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Subjective well-being poverty vs. Income poverty and capabilities poverty?


  • Geeta Gandhi Kingdon
  • John Knight


The conventional approach of economists to the measurement of poverty is to use measures of income or consumption. This has been challenged by those who favour broader criteria, such as fulfilment of 'basic needs' and the 'capabilities' to be and to do things of intrinsic worth. This paper asks: to what extent are these different concepts measurable, to what extent are they competing or complementary, and is it possible for them to be accommodated within an encompassing framework? We conclude that it is possible to view subjective well-being as an encompassing concept, which permits us to quantify the relevance and importance of the other approaches and of their component variables. Any attempt to define poverty involves a value judgment as to what constitutes a good quality of life or a bad one. We argue that an approach which examines the individual's own perception of well-being is less imperfect, or more quantifiable, or both, as a guide to forming that value judgement than are the other potential approaches. The argument is illustrated using a South African household survey.

Suggested Citation

  • Geeta Gandhi Kingdon & John Knight, 2006. "Subjective well-being poverty vs. Income poverty and capabilities poverty?," Journal of Development Studies, Taylor & Francis Journals, vol. 42(7), pages 1199-1224.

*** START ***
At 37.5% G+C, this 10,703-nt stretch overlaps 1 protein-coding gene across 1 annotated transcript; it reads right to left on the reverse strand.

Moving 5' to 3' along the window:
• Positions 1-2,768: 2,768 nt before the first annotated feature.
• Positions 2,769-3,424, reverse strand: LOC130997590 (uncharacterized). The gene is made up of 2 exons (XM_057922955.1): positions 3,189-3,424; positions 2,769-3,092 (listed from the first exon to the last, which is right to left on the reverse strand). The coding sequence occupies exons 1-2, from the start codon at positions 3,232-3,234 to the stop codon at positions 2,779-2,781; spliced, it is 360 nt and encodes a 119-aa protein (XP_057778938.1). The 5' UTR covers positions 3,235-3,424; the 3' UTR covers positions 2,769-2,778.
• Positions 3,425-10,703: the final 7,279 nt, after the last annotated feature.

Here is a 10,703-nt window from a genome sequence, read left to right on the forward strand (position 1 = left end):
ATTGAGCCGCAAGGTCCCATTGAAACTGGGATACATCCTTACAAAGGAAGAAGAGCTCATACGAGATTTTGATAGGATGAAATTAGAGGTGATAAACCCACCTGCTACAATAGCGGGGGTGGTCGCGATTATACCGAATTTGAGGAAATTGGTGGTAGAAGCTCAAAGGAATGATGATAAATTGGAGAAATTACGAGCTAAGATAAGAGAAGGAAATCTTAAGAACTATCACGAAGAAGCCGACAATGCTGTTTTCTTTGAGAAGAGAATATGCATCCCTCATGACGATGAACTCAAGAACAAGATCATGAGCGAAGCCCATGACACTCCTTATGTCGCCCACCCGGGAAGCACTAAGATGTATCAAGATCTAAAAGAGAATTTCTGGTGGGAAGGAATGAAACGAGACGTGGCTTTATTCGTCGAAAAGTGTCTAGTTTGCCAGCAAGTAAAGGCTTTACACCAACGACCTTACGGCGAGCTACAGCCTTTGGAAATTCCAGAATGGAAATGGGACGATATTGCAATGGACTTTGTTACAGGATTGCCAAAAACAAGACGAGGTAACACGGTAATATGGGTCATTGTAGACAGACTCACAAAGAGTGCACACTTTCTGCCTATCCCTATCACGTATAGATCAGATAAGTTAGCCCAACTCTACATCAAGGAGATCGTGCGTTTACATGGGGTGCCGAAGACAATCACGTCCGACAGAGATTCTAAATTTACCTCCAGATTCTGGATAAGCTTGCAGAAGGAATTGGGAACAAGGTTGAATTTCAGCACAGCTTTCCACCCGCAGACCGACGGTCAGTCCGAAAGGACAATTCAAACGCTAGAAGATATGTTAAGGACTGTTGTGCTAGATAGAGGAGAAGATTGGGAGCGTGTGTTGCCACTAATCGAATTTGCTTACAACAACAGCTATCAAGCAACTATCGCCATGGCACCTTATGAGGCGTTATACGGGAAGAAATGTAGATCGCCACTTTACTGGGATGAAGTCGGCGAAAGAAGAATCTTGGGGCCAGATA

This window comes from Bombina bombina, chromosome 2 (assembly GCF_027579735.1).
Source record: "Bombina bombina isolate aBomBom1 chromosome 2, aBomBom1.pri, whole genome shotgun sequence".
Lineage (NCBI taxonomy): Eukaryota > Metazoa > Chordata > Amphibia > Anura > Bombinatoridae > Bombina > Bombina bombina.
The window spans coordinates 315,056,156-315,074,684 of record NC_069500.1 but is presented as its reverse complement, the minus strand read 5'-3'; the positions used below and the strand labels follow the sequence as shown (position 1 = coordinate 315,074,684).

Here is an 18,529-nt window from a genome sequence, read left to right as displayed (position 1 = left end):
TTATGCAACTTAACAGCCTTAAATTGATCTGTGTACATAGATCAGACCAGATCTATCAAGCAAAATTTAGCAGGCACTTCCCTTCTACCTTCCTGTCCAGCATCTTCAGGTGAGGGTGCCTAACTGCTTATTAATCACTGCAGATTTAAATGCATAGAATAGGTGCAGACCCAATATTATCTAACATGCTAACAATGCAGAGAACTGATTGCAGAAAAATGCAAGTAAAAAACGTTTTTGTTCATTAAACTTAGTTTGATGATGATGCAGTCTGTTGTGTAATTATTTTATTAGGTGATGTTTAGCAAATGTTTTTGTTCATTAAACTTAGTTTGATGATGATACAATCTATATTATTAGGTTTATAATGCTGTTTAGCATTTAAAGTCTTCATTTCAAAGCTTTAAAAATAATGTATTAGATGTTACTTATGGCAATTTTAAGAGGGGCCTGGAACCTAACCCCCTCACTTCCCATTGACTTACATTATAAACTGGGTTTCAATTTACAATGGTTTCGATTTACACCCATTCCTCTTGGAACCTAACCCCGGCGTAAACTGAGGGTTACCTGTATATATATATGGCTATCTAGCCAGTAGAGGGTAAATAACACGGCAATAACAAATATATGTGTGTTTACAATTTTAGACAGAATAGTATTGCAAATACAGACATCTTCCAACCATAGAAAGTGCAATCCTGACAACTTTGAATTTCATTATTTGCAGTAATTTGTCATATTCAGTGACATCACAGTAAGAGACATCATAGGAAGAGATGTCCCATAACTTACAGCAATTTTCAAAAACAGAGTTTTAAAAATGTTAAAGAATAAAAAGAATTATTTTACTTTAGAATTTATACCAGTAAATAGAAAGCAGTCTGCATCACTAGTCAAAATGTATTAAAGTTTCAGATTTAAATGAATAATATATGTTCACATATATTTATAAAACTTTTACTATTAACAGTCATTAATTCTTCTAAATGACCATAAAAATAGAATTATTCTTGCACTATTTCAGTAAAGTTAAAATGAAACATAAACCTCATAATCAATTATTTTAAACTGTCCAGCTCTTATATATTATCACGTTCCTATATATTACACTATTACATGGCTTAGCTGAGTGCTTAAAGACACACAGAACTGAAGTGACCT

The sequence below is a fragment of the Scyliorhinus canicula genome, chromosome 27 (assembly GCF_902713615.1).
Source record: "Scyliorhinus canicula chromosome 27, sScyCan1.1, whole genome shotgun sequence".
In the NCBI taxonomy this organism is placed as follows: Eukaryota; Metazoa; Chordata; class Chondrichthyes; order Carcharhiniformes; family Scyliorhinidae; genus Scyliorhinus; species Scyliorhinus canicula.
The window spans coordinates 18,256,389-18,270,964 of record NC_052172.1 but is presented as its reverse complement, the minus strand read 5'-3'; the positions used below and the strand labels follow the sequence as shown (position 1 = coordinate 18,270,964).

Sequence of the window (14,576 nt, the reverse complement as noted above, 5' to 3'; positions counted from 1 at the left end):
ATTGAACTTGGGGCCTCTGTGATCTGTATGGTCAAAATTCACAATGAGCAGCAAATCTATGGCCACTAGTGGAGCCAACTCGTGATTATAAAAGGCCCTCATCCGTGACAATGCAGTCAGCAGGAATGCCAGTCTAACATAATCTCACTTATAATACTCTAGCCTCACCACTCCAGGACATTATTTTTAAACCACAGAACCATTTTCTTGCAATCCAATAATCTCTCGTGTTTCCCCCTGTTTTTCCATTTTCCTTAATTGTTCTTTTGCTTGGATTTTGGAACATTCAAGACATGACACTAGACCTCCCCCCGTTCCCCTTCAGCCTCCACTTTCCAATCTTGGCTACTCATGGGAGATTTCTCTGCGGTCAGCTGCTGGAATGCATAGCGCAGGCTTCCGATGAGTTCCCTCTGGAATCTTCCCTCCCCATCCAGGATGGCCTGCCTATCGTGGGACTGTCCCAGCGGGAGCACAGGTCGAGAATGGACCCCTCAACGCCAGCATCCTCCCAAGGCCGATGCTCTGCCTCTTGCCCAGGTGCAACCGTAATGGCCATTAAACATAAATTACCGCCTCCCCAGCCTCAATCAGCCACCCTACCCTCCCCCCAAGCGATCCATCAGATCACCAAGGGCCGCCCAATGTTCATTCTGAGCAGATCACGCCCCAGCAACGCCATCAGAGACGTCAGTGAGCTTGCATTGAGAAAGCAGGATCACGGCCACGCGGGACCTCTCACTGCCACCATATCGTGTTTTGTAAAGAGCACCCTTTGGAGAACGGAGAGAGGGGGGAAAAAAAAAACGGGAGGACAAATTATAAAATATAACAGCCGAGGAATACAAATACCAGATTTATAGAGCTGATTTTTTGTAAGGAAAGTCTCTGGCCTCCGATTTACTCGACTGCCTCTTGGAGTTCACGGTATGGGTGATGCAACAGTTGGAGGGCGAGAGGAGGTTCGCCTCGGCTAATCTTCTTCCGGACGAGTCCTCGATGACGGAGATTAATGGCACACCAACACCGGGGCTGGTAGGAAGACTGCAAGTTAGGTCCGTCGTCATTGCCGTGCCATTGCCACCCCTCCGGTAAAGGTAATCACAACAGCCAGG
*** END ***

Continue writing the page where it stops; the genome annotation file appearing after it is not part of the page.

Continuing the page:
• Handle: RePEc:taf:jdevst:v:42:y:2006:i:7:p:1199-1224
    DOI: 10.1080/00220380600884167

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    References listed on IDEAS

    1. Gardner, Jonathan & Andrew Oswald, 2002. "Does Money Buy Happiness? A Longitudinal Study Using Data on Windfalls," Royal Economic Society Annual Conference 2002 81, Royal Economic Society.
    2. Clark, Andrew E & Oswald, Andrew J, 1994. "Unhappiness and Unemployment," Economic Journal, Royal Economic Society, vol. 104(424), pages 648-659, May.
    3. Ravallion, Martin & Lokshin, Michael, 2002. "Self-rated economic welfare in Russia," European Economic Review, Elsevier, vol. 46(8), pages 1453-1473, September.
    4. Kingdon, Geeta Gandhi & Knight, John, 2007. "Community, comparisons and subjective well-being in a divided society," Journal of Economic Behavior & Organization, Elsevier, vol. 64(1), pages 69-90, September.
    5. Bruno S. Frey & Alois Stutzer, 2002. "What Can Economists Learn from Happiness Research?," Journal of Economic Literature, American Economic Association, vol. 40(2), pages 402-435, June.
    6. Helliwell, John F., 2003. "How's life? Combining individual and national variables to explain subjective well-being," Economic Modelling, Elsevier, vol. 20(2), pages 331-360, March.
    7. Winkelmann, Liliana & Winkelmann, Rainer, 1998. "Why Are the Unemployed So Unhappy? Evidence from Panel Data," Economica, London School of Economics and Political Science, vol. 65(257), pages 1-15, February.
    8. Ravallion, Martin & Lokshin, Michael, 2001. "Identifying Welfare Effects from Subjective Questions," Economica, London School of Economics and Political Science, vol. 68(271), pages 335-357, August.
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